Human Ecology

, Volume 13, Issue 4, pp 389–410 | Cite as

Human-wildlife competition and the passenger pigeon: Population growth from system destabilization

  • Thomas W. Neumann

Abstract

The relatively small number of passenger pigeon bones found in prehistoric sites in the eastern United States is at variance with the tremendous population recorded between the seventeenth and nineteenth centuries: It is argued that, prior to European contact, the population of passenger pigeons was small due to human-wildlife competition over tree nuts. This competition restricted the pigeon's access to food and limited its prehistoric population. When this competitive network was disrupted by European colonization, the availability of food for the pigeon increased. The enormous population that then emerged represents an outbreak population precipitated by enrichment in food and space. The structure of the prehistoric food web in the forests of the eastern United States is diagrammed, and the process leading to the growth of the passenger pigeon population described.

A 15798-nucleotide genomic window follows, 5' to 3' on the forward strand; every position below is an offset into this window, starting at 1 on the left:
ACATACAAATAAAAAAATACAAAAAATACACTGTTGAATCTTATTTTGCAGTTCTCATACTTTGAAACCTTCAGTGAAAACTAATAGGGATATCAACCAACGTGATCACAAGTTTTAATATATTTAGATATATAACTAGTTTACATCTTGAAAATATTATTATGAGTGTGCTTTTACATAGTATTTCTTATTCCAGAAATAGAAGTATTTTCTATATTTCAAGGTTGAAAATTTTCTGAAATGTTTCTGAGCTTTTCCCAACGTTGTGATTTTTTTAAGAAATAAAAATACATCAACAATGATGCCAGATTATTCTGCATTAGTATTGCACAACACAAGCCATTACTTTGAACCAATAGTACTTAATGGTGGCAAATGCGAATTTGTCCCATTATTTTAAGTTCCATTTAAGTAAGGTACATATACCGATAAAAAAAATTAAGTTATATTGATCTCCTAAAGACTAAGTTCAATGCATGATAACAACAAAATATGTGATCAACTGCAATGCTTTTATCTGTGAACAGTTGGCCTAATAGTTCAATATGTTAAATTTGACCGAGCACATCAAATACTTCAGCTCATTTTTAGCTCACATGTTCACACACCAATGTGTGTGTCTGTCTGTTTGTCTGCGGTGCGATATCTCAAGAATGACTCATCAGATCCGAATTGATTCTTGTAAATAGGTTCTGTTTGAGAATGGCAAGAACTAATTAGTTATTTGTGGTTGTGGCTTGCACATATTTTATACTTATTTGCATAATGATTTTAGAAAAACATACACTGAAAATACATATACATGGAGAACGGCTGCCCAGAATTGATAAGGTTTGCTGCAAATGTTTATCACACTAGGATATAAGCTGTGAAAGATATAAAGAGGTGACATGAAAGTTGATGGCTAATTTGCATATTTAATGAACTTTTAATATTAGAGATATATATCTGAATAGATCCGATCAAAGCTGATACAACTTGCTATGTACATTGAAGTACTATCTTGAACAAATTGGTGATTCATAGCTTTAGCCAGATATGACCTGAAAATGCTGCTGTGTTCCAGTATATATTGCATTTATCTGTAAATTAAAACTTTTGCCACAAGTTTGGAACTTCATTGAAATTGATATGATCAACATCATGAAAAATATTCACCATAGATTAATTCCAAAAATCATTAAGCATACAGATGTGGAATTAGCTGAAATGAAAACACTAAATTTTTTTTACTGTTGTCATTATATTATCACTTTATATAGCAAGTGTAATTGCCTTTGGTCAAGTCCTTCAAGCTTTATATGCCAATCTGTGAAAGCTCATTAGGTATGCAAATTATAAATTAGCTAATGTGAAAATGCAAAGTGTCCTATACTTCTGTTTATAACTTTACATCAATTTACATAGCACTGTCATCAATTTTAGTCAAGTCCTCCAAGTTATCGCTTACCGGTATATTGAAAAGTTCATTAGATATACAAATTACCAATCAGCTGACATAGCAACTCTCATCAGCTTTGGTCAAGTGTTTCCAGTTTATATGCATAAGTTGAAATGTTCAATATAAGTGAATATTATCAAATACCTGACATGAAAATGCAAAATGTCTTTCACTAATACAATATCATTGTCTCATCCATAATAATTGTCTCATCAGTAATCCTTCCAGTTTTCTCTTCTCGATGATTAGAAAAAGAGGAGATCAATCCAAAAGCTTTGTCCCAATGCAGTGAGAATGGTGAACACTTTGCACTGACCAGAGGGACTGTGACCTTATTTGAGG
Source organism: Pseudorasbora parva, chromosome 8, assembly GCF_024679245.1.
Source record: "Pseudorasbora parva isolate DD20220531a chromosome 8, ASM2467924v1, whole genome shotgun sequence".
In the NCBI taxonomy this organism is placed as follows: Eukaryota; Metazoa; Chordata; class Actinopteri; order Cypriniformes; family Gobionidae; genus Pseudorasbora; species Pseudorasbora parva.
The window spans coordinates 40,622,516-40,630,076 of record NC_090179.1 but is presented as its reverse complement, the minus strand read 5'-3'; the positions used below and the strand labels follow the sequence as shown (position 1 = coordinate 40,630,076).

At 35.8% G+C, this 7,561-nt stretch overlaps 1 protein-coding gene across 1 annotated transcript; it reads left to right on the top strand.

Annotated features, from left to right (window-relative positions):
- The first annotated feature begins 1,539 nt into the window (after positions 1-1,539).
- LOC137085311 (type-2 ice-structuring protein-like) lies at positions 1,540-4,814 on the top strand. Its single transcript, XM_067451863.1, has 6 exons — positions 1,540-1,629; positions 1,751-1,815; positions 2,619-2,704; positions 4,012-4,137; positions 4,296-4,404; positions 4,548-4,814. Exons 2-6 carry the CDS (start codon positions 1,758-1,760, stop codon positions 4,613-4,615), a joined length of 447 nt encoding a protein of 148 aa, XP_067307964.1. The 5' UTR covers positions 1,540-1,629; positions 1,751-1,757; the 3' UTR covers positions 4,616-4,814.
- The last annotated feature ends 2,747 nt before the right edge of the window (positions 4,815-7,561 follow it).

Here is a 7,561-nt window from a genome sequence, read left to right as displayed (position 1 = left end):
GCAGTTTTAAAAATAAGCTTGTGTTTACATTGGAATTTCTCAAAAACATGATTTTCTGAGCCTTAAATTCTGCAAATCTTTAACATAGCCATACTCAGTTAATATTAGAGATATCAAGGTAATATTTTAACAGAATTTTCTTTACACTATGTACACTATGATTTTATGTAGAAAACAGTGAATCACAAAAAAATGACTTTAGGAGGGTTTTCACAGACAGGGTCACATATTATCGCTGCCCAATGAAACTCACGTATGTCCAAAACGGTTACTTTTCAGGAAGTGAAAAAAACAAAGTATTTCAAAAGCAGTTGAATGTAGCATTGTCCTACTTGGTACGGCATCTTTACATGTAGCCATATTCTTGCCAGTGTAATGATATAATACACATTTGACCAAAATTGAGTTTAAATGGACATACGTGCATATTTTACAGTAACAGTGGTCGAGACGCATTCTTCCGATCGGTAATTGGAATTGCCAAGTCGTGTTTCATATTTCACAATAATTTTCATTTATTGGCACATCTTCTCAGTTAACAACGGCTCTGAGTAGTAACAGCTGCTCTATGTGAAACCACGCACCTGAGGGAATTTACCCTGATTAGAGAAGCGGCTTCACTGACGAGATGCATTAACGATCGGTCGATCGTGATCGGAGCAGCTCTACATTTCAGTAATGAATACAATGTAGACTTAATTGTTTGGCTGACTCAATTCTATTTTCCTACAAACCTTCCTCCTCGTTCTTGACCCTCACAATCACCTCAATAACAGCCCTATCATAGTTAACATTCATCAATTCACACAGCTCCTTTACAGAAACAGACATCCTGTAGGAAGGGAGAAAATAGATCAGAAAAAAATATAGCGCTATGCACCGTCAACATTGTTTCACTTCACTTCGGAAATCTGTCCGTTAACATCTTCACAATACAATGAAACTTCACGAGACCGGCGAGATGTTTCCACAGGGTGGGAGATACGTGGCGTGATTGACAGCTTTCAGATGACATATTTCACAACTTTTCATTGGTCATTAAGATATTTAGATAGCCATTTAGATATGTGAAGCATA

Key words

competition prehistoric subsistence passenger pigeon system enrichment eastern United States 

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Copyright information

© Plenum Publishing Corporation 1985

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  • Thomas W. Neumann

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